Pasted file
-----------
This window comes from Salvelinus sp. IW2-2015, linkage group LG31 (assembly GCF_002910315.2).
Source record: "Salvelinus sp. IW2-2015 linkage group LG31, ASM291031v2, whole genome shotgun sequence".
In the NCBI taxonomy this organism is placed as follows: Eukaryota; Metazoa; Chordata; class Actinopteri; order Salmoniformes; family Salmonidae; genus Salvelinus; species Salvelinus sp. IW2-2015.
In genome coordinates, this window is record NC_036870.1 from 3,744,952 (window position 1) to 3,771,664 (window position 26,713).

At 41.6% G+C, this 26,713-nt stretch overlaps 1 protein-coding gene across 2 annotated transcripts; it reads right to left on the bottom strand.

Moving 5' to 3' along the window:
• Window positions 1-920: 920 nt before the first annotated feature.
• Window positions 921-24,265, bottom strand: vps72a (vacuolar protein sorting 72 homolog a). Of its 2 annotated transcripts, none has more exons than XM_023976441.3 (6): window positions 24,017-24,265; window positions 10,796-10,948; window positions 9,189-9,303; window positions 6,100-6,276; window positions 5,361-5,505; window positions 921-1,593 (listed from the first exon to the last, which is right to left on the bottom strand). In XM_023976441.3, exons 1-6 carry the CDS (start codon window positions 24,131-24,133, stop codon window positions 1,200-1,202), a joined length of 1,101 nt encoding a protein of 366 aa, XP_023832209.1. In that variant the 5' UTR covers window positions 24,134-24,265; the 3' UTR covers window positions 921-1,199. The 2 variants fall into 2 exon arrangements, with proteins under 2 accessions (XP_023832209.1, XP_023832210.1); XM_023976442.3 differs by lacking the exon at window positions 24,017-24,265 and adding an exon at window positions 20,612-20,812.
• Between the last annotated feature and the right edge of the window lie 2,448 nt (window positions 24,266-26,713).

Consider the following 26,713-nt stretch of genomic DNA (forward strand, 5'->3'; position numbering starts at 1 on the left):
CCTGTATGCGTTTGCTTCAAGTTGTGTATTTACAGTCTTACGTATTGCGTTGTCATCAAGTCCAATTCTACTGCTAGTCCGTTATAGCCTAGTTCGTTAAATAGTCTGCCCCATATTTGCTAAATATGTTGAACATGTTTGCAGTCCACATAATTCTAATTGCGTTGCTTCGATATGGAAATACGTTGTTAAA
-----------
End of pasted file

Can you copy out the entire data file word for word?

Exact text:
This window comes from Salvelinus sp. IW2-2015, linkage group LG31 (assembly GCF_002910315.2).
Source record: "Salvelinus sp. IW2-2015 linkage group LG31, ASM291031v2, whole genome shotgun sequence".
In the NCBI taxonomy this organism is placed as follows: Eukaryota; Metazoa; Chordata; class Actinopteri; order Salmoniformes; family Salmonidae; genus Salvelinus; species Salvelinus sp. IW2-2015.
In genome coordinates, this window is record NC_036870.1 from 3,744,952 (window position 1) to 3,771,664 (window position 26,713).

At 41.6% G+C, this 26,713-nt stretch overlaps 1 protein-coding gene across 2 annotated transcripts; it reads right to left on the bottom strand.

Moving 5' to 3' along the window:
• Window positions 1-920: 920 nt before the first annotated feature.
• Window positions 921-24,265, bottom strand: vps72a (vacuolar protein sorting 72 homolog a). Of its 2 annotated transcripts, none has more exons than XM_023976441.3 (6): window positions 24,017-24,265; window positions 10,796-10,948; window positions 9,189-9,303; window positions 6,100-6,276; window positions 5,361-5,505; window positions 921-1,593 (listed from the first exon to the last, which is right to left on the bottom strand). In XM_023976441.3, exons 1-6 carry the CDS (start codon window positions 24,131-24,133, stop codon window positions 1,200-1,202), a joined length of 1,101 nt encoding a protein of 366 aa, XP_023832209.1. In that variant the 5' UTR covers window positions 24,134-24,265; the 3' UTR covers window positions 921-1,199. The 2 variants fall into 2 exon arrangements, with proteins under 2 accessions (XP_023832209.1, XP_023832210.1); XM_023976442.3 differs by lacking the exon at window positions 24,017-24,265 and adding an exon at window positions 20,612-20,812.
• Between the last annotated feature and the right edge of the window lie 2,448 nt (window positions 24,266-26,713).

Consider the following 26,713-nt stretch of genomic DNA (forward strand, 5'->3'; position numbering starts at 1 on the left):
CCTGTATGCGTTTGCTTCAAGTTGTGTATTTACAGTCTTACGTATTGCGTTGTCATCAAGTCCAATTCTACTGCTAGTCCGTTATAGCCTAGTTCGTTAAATAGTCTGCCCCATATTTGCTAAATATGTTGAACATGTTTGCAGTCCACATAATTCTAATTGCGTTGCTTCGATATGGAAATACGTTGTTAAA